Previously, capitalism enabled a change in society which liberated Jews from their traditional second-class status in Western countries. Remarkably, despite being despised outsiders, it enabled them to become innovators and use their brains as financiers and businessmen to develop niche skills that were high in demand all over Europe, and these talents were brought to Australia.
Zionism developed in this milieu, and an ideology of redemptive colonization extended to helping Jews in Arab lands. Only Jews in the former Soviet bloc did not receive the benefits of this process of social and economic liberation.
But is contemporary capitalism post-Menzies and Whitlam, and especially neo-liberal capitalism which emphasises market rather than social solutions, still good for the Jews? Today, in the context of wealth and consumption by Jews in Australian society, severe problems in the global economy, and environmental challenges ahead, should such a successful minority, which has led society in so many ways begin to modify how it accumulates wealth and consumes? And for those who have accumulated wealth, are there more socially productive ways of disbursing it? Can Jews once again, be pioneers in developing new forms of production and enterprise that benefit the majority rather than just the affluent few?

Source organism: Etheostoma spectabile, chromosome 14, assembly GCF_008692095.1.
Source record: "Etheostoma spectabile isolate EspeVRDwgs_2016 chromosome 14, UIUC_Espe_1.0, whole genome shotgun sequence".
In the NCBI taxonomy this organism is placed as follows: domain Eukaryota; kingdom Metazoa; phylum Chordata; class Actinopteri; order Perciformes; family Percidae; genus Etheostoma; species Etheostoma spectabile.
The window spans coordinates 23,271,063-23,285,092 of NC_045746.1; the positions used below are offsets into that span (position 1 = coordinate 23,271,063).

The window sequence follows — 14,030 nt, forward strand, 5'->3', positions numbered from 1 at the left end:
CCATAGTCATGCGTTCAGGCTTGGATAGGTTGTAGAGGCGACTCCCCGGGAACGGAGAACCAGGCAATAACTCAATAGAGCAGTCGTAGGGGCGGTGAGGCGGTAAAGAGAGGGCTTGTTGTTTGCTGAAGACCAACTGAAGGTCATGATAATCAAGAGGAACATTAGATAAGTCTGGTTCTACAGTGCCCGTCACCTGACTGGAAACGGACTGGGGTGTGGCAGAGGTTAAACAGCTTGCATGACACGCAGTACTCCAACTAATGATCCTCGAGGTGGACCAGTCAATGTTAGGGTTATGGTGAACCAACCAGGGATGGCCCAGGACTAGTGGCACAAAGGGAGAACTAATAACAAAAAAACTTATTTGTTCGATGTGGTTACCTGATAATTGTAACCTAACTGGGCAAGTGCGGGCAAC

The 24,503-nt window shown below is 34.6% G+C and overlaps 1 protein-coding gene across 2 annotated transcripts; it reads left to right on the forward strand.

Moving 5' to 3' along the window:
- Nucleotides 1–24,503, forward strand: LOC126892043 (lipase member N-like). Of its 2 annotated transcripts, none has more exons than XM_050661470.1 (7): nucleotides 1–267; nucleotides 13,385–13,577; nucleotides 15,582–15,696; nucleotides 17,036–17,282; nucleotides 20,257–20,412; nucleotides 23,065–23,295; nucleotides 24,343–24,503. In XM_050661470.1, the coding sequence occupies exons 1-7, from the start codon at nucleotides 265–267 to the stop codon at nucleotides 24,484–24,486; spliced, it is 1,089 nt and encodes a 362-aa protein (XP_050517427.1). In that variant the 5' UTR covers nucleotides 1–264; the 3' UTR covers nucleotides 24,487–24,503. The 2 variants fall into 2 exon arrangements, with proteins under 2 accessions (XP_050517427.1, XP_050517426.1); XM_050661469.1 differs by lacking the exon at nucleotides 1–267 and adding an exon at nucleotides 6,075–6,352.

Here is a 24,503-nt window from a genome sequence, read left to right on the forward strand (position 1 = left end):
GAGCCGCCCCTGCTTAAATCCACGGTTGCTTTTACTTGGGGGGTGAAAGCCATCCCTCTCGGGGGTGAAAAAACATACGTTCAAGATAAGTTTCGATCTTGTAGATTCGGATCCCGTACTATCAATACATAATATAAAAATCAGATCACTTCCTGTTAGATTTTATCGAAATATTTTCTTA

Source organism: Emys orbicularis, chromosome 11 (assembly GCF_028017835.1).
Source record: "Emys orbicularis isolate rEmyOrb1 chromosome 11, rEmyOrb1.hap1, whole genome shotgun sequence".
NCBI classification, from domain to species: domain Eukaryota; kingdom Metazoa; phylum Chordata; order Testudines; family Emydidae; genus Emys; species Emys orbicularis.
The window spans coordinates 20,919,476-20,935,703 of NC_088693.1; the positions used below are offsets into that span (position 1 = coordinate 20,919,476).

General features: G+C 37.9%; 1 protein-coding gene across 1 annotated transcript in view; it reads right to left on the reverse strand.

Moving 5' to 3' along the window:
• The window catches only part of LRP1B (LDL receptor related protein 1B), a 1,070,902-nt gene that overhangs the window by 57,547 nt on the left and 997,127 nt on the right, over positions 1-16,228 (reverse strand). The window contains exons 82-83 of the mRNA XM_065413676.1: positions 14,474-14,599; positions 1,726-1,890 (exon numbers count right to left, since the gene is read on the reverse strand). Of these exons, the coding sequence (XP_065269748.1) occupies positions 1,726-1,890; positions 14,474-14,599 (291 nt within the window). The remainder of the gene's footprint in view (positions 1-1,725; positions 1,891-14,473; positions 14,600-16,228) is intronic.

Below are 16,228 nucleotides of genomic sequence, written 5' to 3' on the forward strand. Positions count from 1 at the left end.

The patterns of wealth accumulation in Australia are such that increasingly, resources are held by a few and generationally transmitted, reinforcing patterns of reduced accumulation. There is little trickle-down effect; and as the rich become richer, the poor become poorer. There is no reason to suspect that Jews are not part of this trend as much as any other group (and perhaps, because of the place in society, even more so).
Now what are the problems I see with this?
First, I have already written about my concerns with the accumulation of private wealth and social capital through Jewish schools (as with any other form of ethnic, separatist education) here, so I won’t go into detail on that argument, other than to suggest that such separatism in a fundamental societal institution only further exacerbates the cultural, social, and economic divide.
Second, the culture of fetishistic, conspicuous consumption and monument building (Mammon and the Golden Calf) appears deeply embedded in the local community. It appears similar to the Prosperity Gospel found in certain churches, that material reward and the acclamation it gets, is divinely sanctioned.